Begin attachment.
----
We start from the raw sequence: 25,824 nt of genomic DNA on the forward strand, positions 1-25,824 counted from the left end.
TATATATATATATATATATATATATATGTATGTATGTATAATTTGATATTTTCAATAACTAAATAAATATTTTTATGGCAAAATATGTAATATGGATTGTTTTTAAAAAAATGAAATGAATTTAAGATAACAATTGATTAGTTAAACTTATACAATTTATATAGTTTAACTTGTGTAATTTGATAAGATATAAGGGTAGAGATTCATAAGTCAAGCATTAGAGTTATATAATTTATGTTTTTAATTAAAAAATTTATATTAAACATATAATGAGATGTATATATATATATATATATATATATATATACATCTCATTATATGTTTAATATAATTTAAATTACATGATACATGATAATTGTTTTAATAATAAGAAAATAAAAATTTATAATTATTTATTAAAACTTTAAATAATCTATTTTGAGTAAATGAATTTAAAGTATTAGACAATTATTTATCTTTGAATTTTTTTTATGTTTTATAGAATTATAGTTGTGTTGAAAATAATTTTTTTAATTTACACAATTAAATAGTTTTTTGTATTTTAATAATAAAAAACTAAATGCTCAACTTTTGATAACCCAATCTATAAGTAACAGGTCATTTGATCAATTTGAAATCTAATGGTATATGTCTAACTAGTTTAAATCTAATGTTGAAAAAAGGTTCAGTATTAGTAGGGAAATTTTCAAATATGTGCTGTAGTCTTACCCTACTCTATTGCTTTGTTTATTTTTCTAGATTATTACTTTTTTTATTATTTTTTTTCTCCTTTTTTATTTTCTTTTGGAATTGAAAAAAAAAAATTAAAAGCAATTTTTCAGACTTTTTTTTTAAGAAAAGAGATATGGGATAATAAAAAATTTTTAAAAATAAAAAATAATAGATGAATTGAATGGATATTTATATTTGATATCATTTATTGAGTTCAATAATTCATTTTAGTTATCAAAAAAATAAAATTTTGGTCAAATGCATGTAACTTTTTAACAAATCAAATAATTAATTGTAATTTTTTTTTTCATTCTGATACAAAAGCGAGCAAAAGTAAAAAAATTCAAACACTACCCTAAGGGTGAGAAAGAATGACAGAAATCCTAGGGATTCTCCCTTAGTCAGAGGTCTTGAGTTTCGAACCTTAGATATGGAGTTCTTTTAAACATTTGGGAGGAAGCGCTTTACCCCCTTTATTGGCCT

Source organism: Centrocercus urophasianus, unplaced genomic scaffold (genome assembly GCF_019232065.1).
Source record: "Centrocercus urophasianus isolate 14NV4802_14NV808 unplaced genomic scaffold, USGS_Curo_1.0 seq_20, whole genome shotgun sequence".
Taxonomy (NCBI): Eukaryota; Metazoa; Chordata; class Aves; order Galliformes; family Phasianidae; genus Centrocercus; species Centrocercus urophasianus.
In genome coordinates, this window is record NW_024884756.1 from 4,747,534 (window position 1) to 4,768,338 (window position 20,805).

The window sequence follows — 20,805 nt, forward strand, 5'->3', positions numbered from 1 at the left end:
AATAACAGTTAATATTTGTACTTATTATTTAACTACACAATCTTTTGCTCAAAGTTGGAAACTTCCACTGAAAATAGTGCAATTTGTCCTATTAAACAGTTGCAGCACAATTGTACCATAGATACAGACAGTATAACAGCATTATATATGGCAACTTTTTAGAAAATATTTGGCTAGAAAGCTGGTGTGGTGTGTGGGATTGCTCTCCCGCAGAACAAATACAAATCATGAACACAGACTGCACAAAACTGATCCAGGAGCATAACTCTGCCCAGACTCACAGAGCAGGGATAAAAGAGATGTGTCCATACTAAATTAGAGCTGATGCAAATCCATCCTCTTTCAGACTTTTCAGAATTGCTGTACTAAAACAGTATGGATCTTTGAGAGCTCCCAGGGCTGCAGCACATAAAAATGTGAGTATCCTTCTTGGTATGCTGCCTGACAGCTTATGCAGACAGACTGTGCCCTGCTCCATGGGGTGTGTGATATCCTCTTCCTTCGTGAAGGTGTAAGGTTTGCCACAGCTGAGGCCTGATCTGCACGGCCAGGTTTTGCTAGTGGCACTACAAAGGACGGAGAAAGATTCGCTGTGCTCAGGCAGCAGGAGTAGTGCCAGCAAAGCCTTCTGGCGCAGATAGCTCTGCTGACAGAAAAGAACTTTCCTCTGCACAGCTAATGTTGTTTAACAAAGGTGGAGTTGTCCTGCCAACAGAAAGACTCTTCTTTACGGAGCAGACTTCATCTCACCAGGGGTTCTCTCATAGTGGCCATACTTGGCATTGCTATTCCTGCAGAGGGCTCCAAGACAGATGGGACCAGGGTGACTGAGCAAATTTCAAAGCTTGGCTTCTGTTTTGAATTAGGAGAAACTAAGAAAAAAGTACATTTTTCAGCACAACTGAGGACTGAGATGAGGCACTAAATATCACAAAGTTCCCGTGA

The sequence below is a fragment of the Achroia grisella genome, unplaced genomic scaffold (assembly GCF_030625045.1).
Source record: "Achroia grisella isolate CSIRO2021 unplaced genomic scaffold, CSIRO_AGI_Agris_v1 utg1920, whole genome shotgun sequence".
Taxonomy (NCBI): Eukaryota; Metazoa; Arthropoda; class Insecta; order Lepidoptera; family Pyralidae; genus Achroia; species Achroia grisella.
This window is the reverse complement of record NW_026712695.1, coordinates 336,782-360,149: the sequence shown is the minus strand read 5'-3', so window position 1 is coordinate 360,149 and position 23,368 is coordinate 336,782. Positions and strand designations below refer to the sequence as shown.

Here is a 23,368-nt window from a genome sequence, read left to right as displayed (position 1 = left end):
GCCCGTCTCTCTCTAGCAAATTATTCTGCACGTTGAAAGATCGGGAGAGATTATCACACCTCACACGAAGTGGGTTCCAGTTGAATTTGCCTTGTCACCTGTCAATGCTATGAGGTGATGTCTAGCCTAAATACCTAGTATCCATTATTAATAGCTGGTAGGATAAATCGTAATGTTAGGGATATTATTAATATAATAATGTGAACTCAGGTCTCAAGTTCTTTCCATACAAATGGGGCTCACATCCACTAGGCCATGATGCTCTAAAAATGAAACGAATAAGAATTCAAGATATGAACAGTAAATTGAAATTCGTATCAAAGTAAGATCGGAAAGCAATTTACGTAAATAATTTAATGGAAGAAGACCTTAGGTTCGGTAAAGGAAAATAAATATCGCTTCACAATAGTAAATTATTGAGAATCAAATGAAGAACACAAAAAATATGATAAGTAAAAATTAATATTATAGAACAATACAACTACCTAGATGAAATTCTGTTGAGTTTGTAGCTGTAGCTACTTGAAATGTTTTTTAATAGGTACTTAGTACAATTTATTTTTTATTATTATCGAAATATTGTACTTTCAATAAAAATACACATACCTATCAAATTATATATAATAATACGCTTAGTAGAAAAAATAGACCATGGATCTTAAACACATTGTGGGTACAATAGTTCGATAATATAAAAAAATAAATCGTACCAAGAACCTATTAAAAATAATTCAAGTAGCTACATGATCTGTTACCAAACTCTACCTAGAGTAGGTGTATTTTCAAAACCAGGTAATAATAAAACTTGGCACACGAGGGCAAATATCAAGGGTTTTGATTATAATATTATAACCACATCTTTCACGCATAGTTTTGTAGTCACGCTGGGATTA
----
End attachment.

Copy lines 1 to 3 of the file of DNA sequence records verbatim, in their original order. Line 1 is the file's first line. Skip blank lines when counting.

We start from the raw sequence: 25,824 nt of genomic DNA on the forward strand, positions 1-25,824 counted from the left end.
TATATATATATATATATATATATATATGTATGTATGTATAATTTGATATTTTCAATAACTAAATAAATATTTTTATGGCAAAATATGTAATATGGATTGTTTTTAAAAAAATGAAATGAATTTAAGATAACAATTGATTAGTTAAACTTATACAATTTATATAGTTTAACTTGTGTAATTTGATAAGATATAAGGGTAGAGATTCATAAGTCAAGCATTAGAGTTATATAATTTATGTTTTTAATTAAAAAATTTATATTAAACATATAATGAGATGTATATATATATATATATATATATATATATACATCTCATTATATGTTTAATATAATTTAAATTACATGATACATGATAATTGTTTTAATAATAAGAAAATAAAAATTTATAATTATTTATTAAAACTTTAAATAATCTATTTTGAGTAAATGAATTTAAAGTATTAGACAATTATTTATCTTTGAATTTTTTTTATGTTTTATAGAATTATAGTTGTGTTGAAAATAATTTTTTTAATTTACACAATTAAATAGTTTTTTGTATTTTAATAATAAAAAACTAAATGCTCAACTTTTGATAACCCAATCTATAAGTAACAGGTCATTTGATCAATTTGAAATCTAATGGTATATGTCTAACTAGTTTAAATCTAATGTTGAAAAAAGGTTCAGTATTAGTAGGGAAATTTTCAAATATGTGCTGTAGTCTTACCCTACTCTATTGCTTTGTTTATTTTTCTAGATTATTACTTTTTTTATTATTTTTTTTCTCCTTTTTTATTTTCTTTTGGAATTGAAAAAAAAAAATTAAAAGCAATTTTTCAGACTTTTTTTTTAAGAAAAGAGATATGGGATAATAAAAAATTTTTAAAAATAAAAAATAATAGATGAATTGAATGGATATTTATATTTGATATCATTTATTGAGTTCAATAATTCATTTTAGTTATCAAAAAAATAAAATTTTGGTCAAATGCATGTAACTTTTTAACAAATCAAATAATTAATTGTAATTTTTTTTTTCATTCTGATACAAAAGCGAGCAAAAGTAAAAAAATTCAAACACTACCCTAAGGGTGAGAAAGAATGACAGAAATCCTAGGGATTCTCCCTTAGTCAGAGGTCTTGAGTTTCGAACCTTAGATATGGAGTTCTTTTAAACATTTGGGAGGAAGCGCTTTACCCCCTTTATTGGCCT

Source organism: Centrocercus urophasianus, unplaced genomic scaffold (genome assembly GCF_019232065.1).